Illicit Antiquities Educational Games?

The illegal smuggling of antiquities has been in the news a lot lately (although it has never been entirely absent in living memory, alas). I wonder whether there are games that could be used to teach about this topic in a manner that is fun, and yet does not reward players for doing things that are illegal and/or immoral – or, if it does, at least brings the ethical issues into the player’s conscious awareness in the process. Thebes is one that looks particularly promising, which I have yet to play. It incorporates some famous 19th century archaeologists as characters. But there may be other games, some of which may allow for shorter games and so work better in a classroom context. For instance, have any of you played Archaeology: The New Expedition? Does it basically provide a game centered on illicit antiquities dealing, so that it could be useful in teaching about this subject? What about Artifacts, Inc.?

Of course, there is also Tomb Raider and anything connected with Indiana Jones. And most Dungeons and Dragons adventures, now that I think about it, involve entering into a temple, crypt, or castle and taking what one finds there. Why did we ever think that defeating monsters made theft OK?!

There is also a game Tomb Trader where the aim is explicitly to line your pockets and not to contribute to historical knowledge. Obviously one can incorporate Grand Theft Auto into teaching about crime, but will it convey the right message? Should we just develop “Grand Theft Artifact” and have it pit looters, amateurs, and cranks against reputable archaeologists and police?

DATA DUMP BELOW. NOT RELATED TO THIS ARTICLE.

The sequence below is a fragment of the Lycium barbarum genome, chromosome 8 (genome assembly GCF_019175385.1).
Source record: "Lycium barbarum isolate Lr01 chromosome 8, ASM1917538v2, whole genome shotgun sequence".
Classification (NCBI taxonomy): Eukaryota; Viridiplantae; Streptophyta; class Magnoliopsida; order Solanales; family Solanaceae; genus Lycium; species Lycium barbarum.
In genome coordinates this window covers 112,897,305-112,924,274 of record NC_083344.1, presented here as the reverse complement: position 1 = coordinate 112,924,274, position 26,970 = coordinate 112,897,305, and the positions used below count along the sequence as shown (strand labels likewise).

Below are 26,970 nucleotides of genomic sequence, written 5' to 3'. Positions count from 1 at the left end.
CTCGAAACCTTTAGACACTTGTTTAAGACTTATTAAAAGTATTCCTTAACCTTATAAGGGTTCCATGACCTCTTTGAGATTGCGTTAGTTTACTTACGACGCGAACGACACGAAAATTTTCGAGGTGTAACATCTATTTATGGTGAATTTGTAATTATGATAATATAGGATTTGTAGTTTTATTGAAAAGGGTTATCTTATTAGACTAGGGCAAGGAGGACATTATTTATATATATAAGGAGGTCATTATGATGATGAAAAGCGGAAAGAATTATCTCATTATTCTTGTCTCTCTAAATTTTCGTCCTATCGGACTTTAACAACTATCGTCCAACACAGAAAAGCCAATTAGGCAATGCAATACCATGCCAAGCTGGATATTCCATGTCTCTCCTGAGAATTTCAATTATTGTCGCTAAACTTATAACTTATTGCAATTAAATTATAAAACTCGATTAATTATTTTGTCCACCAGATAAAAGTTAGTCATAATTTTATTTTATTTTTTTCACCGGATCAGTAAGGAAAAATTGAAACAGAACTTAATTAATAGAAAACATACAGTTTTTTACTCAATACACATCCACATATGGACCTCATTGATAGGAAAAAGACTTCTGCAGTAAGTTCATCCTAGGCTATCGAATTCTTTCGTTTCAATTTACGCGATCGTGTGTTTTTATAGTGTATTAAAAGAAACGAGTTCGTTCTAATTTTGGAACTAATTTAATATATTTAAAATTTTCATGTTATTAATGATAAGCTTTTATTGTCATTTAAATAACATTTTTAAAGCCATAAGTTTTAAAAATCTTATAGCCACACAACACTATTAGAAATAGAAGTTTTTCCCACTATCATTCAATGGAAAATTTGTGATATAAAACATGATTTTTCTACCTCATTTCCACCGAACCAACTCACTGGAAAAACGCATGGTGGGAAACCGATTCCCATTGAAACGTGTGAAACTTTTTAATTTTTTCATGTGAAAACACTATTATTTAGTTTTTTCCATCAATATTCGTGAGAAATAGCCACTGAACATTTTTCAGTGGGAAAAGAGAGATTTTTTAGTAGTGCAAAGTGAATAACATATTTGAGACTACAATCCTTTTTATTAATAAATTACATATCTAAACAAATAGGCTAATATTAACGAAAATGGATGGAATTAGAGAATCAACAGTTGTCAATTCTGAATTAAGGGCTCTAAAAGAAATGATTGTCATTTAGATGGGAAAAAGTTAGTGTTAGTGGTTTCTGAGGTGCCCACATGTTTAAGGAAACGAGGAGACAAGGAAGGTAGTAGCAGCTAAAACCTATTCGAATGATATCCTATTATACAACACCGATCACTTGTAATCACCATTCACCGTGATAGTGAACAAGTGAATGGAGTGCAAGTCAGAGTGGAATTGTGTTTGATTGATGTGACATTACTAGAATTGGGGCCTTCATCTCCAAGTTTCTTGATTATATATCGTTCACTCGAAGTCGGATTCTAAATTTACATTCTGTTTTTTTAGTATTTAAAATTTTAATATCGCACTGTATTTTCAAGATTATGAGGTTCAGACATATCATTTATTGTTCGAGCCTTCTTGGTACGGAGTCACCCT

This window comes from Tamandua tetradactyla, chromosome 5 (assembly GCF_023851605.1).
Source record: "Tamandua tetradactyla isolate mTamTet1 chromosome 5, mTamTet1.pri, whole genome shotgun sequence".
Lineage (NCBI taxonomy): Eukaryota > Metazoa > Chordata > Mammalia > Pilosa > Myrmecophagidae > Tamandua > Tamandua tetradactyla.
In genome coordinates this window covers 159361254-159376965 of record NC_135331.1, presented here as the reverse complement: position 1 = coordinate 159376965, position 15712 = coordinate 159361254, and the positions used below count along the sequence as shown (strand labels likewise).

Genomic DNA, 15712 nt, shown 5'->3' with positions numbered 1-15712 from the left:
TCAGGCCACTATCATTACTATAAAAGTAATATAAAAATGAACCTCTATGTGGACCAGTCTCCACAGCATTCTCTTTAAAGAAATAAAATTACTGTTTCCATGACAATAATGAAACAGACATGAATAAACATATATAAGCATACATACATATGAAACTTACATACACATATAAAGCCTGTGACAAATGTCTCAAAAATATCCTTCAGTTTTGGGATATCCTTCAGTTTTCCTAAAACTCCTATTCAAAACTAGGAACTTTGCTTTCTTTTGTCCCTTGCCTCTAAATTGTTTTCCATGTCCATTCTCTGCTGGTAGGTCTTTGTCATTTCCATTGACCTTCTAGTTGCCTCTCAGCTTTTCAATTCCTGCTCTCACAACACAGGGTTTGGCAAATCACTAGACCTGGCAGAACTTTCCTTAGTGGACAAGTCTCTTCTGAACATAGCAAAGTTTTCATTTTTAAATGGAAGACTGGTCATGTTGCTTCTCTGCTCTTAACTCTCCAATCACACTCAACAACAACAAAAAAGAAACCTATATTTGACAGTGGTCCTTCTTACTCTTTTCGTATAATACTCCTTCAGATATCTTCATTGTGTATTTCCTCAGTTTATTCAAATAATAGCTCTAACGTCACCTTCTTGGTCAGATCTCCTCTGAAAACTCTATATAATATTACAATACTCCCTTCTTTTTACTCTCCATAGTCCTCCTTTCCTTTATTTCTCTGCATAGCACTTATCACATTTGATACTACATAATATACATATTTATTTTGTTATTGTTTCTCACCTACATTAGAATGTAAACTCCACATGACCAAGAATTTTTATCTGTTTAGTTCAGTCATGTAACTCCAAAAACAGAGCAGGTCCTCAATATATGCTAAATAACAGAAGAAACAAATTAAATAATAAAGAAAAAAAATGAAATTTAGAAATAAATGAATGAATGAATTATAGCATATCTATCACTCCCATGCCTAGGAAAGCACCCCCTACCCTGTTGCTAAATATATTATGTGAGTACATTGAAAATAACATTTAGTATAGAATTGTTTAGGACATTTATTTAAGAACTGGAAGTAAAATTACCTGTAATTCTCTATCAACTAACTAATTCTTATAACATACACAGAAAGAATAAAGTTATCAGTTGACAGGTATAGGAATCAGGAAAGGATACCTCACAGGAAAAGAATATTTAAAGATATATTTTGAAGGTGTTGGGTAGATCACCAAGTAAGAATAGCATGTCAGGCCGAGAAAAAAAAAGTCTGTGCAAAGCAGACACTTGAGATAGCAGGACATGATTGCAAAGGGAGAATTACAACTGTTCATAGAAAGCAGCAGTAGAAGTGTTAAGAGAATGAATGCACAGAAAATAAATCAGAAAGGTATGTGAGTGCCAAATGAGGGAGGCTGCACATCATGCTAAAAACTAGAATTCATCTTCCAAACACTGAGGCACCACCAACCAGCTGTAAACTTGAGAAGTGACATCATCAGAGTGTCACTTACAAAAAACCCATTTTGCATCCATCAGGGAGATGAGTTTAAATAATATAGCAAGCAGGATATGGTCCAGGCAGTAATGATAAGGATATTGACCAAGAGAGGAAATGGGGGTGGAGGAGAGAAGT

Grand Theft Artifact for blog 2

On archaeology and gaming, also see the online open access book, The Interactive Past, which was reviewed recently in the Chronicle of Higher Education. On the illicit trade in antiquities more generally, including on eBay, see Roberta Mazza’s post about one particular unprovenanced artifact that appeared for sale on that site, but which is by no means unique in that regard. In that post she concludes, “Despite all the rhetoric on heritage preservation, and the amount of public money put in various programs, the truth is that this kind of everyday unregulated and unethical (when not illegal) market is slowly killing our cultural heritage in the open and apparently with the consent of everyone implied in the transactions.” One could certainly try gamifying the obtaining and selling of antiquities, and the attempt to catch those who are doing illegal things as well as to prevent the loss of cultural heritage on moral grounds that transcend the laws of any one country. It could have two or multiple sides, with different players representing tomb-raiders, online auction venues, museums, police, and other constituencies. Any thoughts on how to make that fun while still educational?

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  • Satanic_Panic

    And most Dungeons and Dragons
    adventures, now that I think about it, involve entering into a temple,
    crypt, or castle and taking what one finds there. Why did we ever think
    that defeating monsters made theft OK?!

    I know that this question is tongue and cheek but I’ll have a go at an answer. In D&D you have detection spells such as know alignment and detect evil and divination spells that let you know if your actions are good/bad. Morality in the implied d&d universe isn’t subjective; you can objectively determine right from wrong/good from bad. Some spells even let you measure how evil or good things are.

  • Phil Ledgerwood

    This seems like ripe ground for LARPing.